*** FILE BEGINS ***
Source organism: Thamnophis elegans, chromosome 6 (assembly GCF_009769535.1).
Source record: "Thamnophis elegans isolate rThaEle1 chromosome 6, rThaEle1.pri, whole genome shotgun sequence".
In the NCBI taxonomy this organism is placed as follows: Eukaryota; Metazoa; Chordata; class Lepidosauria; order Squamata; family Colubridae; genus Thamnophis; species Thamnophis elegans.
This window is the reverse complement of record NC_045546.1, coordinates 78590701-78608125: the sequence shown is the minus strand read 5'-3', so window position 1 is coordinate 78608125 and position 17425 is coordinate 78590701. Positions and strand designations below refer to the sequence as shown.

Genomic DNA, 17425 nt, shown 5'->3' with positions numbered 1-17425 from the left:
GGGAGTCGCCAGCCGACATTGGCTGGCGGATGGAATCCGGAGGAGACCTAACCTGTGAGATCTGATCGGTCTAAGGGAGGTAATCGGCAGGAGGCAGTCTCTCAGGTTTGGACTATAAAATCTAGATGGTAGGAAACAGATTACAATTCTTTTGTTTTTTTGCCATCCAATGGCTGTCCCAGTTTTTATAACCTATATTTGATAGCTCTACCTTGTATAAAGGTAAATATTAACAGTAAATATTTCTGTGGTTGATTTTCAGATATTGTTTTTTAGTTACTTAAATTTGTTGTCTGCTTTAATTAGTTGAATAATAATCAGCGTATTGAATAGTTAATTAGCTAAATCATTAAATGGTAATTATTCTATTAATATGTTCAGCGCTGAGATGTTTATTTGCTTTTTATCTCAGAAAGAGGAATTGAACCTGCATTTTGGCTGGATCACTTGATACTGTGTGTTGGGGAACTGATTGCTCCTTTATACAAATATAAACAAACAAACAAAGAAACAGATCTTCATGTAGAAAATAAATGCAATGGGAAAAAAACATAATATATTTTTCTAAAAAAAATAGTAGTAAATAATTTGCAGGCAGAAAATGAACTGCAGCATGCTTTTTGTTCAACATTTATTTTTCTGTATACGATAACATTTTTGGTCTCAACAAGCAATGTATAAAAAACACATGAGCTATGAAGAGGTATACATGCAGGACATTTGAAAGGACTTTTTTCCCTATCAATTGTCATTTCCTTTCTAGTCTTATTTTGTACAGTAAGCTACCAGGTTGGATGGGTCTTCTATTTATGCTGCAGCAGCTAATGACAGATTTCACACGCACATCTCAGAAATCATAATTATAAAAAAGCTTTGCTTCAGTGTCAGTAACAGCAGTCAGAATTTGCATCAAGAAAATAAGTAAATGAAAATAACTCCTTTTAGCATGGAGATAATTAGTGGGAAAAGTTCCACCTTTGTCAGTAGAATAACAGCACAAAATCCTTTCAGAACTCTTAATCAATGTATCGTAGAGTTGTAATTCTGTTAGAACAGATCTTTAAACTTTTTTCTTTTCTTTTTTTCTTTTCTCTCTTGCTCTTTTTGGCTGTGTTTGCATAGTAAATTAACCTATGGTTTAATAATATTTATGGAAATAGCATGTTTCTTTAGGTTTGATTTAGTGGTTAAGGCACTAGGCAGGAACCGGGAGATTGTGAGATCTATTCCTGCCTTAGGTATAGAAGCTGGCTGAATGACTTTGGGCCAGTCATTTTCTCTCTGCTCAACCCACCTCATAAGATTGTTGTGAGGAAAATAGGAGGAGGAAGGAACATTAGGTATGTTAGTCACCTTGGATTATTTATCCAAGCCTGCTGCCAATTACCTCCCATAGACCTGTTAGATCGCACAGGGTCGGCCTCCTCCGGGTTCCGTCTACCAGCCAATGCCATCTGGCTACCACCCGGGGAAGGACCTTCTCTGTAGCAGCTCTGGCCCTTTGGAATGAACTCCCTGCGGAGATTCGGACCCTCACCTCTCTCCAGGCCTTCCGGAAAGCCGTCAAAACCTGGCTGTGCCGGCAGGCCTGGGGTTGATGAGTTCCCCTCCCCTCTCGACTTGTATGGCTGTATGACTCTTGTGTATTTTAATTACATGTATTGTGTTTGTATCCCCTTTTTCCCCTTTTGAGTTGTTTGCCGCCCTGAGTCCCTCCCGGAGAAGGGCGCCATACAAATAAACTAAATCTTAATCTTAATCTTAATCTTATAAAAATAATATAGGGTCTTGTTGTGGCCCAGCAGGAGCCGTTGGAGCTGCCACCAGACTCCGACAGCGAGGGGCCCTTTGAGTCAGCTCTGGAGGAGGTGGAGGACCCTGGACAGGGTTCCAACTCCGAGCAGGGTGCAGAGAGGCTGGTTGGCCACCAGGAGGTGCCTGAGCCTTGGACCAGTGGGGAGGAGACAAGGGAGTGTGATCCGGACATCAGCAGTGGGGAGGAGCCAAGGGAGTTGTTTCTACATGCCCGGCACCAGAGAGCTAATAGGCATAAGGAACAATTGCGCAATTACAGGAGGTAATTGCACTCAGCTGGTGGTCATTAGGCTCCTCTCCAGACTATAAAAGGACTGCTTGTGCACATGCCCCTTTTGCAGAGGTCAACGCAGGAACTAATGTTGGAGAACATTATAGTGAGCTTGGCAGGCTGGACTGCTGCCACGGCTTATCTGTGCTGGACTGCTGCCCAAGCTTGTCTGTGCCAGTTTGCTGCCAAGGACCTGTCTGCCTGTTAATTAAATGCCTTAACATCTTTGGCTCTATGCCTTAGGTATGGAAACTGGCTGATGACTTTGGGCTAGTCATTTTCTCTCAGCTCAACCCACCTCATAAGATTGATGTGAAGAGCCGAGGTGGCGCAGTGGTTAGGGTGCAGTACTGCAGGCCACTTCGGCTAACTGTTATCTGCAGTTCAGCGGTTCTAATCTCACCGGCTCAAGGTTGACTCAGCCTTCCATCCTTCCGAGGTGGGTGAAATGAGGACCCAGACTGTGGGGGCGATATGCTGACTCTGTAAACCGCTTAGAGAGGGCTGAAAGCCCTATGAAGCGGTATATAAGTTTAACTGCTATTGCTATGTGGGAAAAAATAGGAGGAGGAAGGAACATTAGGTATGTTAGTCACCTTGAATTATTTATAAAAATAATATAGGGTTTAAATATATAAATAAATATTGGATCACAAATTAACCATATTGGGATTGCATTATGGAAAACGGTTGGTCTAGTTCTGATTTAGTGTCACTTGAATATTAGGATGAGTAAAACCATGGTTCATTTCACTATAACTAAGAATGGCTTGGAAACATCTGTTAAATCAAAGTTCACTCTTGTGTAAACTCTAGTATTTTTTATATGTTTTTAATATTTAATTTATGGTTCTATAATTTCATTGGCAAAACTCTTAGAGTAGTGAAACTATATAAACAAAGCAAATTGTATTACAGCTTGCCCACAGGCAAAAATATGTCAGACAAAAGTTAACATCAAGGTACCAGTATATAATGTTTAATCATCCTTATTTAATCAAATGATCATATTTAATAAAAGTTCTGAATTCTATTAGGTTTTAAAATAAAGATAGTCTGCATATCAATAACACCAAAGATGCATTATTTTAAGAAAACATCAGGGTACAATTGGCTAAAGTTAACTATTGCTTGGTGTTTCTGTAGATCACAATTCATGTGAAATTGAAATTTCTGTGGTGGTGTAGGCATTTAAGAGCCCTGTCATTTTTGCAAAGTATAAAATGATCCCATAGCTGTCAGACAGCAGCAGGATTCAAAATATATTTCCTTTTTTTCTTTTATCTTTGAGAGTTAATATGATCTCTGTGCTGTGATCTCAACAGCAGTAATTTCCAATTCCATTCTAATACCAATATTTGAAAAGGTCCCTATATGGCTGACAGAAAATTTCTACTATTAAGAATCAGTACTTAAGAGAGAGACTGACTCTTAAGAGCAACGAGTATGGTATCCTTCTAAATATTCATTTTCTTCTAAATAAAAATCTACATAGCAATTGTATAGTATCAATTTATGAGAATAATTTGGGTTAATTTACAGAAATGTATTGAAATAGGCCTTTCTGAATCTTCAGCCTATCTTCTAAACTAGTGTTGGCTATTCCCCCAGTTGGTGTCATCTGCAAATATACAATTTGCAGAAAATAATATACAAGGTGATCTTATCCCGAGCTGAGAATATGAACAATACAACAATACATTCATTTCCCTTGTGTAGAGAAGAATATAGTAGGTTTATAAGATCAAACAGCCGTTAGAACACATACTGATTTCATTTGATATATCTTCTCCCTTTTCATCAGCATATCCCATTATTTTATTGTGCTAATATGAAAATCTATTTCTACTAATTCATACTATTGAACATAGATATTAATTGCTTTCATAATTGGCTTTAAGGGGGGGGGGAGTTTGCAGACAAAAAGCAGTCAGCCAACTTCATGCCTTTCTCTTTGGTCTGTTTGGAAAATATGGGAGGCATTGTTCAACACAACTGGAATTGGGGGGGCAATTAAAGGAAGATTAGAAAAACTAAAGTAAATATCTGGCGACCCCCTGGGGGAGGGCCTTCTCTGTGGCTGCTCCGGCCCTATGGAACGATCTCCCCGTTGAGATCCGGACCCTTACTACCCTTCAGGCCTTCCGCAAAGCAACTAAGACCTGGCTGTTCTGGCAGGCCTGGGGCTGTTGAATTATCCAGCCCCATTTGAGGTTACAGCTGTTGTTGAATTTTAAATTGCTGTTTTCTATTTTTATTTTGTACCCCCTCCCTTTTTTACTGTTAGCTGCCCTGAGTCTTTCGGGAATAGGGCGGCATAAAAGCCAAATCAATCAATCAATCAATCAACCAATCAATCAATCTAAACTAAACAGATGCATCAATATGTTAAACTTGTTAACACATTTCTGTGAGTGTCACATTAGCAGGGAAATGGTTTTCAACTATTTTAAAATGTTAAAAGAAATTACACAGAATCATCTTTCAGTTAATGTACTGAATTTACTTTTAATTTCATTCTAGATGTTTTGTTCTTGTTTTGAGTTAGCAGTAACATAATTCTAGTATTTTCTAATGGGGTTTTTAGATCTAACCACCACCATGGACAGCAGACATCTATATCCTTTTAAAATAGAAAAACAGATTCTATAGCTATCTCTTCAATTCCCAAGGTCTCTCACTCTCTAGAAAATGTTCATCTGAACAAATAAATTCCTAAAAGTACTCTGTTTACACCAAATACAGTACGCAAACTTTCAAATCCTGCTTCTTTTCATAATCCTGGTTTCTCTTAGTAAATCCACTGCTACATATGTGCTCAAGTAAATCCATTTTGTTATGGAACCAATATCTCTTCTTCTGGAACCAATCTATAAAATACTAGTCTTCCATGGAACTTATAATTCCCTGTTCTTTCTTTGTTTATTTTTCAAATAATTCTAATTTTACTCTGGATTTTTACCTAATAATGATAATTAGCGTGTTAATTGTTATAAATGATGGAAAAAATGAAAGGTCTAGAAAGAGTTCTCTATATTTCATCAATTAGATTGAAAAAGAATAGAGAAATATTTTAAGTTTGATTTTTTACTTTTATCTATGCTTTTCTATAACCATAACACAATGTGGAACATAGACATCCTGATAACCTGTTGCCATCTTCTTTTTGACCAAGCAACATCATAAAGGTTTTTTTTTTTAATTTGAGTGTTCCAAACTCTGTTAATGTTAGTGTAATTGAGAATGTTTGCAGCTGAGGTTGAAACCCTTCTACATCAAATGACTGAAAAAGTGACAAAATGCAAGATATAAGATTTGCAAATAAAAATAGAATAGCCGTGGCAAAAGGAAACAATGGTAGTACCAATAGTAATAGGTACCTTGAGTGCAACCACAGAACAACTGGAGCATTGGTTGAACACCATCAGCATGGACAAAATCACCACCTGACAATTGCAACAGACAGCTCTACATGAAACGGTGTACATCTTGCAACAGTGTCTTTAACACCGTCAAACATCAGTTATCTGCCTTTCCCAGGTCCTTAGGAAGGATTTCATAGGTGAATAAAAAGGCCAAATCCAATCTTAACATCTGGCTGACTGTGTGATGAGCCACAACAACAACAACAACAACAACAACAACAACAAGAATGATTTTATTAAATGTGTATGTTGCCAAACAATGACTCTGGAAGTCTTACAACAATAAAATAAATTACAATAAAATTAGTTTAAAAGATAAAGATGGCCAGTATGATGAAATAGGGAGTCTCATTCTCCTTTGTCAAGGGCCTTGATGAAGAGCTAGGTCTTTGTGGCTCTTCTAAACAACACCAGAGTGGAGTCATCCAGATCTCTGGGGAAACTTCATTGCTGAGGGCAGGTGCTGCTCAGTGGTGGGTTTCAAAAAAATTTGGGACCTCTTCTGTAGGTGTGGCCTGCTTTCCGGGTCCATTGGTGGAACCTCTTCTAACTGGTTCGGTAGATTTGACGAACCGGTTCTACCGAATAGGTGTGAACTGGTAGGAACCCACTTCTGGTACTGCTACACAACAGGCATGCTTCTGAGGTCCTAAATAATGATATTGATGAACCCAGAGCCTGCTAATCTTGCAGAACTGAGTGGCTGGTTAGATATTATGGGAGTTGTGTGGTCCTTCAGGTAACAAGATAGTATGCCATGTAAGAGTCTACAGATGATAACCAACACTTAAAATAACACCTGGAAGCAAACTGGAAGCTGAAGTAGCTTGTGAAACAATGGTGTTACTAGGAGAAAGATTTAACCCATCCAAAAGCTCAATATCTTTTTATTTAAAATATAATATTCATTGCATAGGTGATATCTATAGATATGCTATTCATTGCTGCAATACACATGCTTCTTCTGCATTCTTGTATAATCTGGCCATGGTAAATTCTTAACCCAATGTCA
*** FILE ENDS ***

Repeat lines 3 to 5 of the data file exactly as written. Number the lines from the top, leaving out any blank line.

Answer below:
In the NCBI taxonomy this organism is placed as follows: Eukaryota; Metazoa; Chordata; class Lepidosauria; order Squamata; family Colubridae; genus Thamnophis; species Thamnophis elegans.
This window is the reverse complement of record NC_045546.1, coordinates 78590701-78608125: the sequence shown is the minus strand read 5'-3', so window position 1 is coordinate 78608125 and position 17425 is coordinate 78590701. Positions and strand designations below refer to the sequence as shown.

Genomic DNA, 17425 nt, shown 5'->3' with positions numbered 1-17425 from the left: